Sheep farmers should consider five key factors to gauge nematodirus risk on their holding as the threat of the disease rises across the country, warn livestock advisers.
This follows disease monitoring updates from across the country, with 29 of 140 weather stations currently at “high risk” or “very high risk”.
The 29 forecasts are mainly across central and southern England and Wales, but also appear as far north as the Vale of York and Strathallen, Scotland.
This represents a danger to lambs, both through lost growth performance and potential mortality, says the Sustainable Control of Parasites in Sheep (Scops) group
Many weather stations at higher altitudes and further north and west remain at “negligible” or “low risk”. Farmers should look for risk level at the nearest weather station data by checking the nematodirus forecast.
Scops says the first factor to assess is if lambs are on high-risk pasture – for example, pasture that was grazed by ewes and lambs last spring.
If one or more of the following four factors is present on their holding, farmers are advised to act now (see “Advice on nematodirus”).
- Are lambs old enough to be eating significant amounts of grass? This is generally from six to 12 weeks of age, but can be younger if ewes are not milking well
- Do you have groups likely to have a coccidiosis challenge? For example, mixed age lambs are at highest risk
- Has there been a sudden cold snap followed by warm weather?
- Are lambs under other stresses. For example, triplets, fostered lambs or lambs on young or old ewes.
Advice on nematodirus
Why is nematodirus such a problem?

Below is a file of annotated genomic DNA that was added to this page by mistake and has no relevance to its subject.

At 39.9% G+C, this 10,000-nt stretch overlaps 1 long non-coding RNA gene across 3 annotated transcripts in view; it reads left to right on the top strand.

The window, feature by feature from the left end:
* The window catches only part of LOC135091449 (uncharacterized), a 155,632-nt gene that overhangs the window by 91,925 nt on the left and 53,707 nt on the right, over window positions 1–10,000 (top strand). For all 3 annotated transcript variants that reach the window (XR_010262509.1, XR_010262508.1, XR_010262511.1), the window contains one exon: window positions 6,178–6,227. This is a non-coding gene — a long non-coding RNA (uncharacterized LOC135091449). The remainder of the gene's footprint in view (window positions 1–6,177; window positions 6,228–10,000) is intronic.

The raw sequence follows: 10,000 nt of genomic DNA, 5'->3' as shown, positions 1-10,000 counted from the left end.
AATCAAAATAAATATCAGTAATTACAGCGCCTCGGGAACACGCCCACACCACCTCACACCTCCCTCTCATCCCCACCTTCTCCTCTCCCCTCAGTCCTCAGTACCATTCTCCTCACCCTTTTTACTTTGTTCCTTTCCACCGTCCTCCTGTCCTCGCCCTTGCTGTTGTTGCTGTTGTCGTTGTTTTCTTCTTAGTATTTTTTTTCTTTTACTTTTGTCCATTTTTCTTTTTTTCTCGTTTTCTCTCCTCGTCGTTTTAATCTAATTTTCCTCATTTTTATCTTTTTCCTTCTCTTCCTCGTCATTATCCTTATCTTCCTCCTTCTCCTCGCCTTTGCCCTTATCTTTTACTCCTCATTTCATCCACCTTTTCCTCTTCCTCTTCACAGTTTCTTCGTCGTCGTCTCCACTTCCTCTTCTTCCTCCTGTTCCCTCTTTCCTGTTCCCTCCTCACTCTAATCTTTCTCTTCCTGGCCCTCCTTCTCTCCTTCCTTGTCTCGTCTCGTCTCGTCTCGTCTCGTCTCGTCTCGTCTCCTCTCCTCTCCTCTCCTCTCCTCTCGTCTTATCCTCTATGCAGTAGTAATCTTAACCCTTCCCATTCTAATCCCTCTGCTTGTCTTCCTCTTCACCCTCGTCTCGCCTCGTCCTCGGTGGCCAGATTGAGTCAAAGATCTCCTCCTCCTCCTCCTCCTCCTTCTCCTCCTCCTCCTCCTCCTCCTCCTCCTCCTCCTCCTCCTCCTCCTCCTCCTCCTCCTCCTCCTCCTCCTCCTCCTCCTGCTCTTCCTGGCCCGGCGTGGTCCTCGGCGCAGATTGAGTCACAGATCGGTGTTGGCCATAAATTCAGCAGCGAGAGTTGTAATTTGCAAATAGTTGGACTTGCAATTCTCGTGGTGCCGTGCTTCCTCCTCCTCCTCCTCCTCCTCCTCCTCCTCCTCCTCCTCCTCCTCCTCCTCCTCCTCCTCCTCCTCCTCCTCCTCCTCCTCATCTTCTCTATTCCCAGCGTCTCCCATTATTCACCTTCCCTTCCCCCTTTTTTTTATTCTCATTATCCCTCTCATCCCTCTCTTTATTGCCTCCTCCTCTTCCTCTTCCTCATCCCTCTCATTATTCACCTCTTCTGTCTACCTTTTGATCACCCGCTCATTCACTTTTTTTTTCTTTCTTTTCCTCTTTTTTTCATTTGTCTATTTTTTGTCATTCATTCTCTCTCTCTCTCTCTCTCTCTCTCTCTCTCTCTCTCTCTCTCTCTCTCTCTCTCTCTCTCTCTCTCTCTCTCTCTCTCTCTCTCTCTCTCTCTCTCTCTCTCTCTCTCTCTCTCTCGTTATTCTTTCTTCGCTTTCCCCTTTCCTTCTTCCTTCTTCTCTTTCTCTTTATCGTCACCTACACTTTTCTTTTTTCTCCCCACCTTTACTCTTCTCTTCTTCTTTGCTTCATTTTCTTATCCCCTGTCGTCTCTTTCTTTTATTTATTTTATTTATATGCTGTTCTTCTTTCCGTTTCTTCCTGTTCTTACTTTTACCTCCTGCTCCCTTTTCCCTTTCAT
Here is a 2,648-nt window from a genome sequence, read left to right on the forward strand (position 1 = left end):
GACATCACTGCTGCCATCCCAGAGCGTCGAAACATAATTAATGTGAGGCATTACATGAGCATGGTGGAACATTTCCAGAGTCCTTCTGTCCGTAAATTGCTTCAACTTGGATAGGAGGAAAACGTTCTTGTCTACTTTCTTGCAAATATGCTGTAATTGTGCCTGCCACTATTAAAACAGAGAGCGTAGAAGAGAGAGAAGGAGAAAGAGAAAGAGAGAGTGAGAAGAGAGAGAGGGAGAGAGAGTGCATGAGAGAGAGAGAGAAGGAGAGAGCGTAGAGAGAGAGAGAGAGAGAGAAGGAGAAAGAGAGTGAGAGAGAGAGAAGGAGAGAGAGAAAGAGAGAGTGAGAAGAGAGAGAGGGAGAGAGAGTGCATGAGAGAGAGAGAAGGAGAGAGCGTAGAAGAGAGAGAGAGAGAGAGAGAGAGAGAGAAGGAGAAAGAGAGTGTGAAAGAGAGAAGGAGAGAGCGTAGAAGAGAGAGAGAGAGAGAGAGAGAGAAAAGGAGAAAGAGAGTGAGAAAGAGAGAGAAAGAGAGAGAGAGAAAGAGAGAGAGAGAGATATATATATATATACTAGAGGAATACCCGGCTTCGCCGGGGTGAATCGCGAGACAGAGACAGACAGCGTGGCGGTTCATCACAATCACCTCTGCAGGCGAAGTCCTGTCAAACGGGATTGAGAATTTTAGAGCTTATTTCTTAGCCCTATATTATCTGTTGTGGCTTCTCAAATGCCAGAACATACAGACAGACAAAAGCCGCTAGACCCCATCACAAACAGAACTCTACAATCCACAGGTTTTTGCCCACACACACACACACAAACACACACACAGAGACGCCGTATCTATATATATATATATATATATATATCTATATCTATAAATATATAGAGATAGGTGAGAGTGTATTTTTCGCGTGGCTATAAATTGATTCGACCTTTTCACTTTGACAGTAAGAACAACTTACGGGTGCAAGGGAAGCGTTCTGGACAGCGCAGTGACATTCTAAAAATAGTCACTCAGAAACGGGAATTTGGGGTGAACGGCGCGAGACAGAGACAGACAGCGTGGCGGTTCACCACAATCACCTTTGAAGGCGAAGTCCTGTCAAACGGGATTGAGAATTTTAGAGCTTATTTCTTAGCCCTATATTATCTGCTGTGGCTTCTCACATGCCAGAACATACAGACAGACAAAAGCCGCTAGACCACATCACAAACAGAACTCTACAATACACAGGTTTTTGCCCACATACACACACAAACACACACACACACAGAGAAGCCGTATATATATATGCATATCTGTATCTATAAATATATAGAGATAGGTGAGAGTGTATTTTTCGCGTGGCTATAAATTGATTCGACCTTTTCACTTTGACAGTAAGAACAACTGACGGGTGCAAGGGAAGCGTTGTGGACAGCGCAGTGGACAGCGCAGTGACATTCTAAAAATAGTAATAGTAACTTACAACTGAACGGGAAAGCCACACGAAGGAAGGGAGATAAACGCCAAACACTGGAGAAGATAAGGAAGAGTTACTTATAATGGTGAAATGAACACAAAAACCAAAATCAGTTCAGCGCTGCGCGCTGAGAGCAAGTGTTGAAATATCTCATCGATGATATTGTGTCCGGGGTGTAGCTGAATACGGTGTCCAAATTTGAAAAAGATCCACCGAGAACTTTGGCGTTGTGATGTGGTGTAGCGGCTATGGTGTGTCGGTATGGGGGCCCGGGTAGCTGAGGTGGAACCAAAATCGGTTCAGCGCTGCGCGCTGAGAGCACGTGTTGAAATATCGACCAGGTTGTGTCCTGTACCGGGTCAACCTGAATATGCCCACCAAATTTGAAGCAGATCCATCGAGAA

- The Nematodirus battus worm has a different lifecycle than other sheep worms – the infective larvae develop inside the egg and infection passes from one lamb crop to the next year’s crop
- Cold weather delays hatching and a sudden change in temperature of 10C or more can result in a mass hatch
How to act against nematodirus
- Move at-risk lambs can be moved to low-risk, clean pastures that were not grazed by lambs the previous spring
- If lambs cannot be moved from high-risk pastures, consider treating with a benzimidazole drench
- These drenches are still widely effective, although some resistance in Nematodirus battus was confirmed in 2011
- Check which benzimidazole drench is available via the Scops ‘Know your anthelmintics guide’
- 10 days after treatment, check whether it was effective by carrying out a faecal egg count
- It may then be necessary to treat lambs again, depending on subsequent weather and the ages of lambs
See also: How to control gastrointestinal parasites in sheep and cattle for more on nematodirus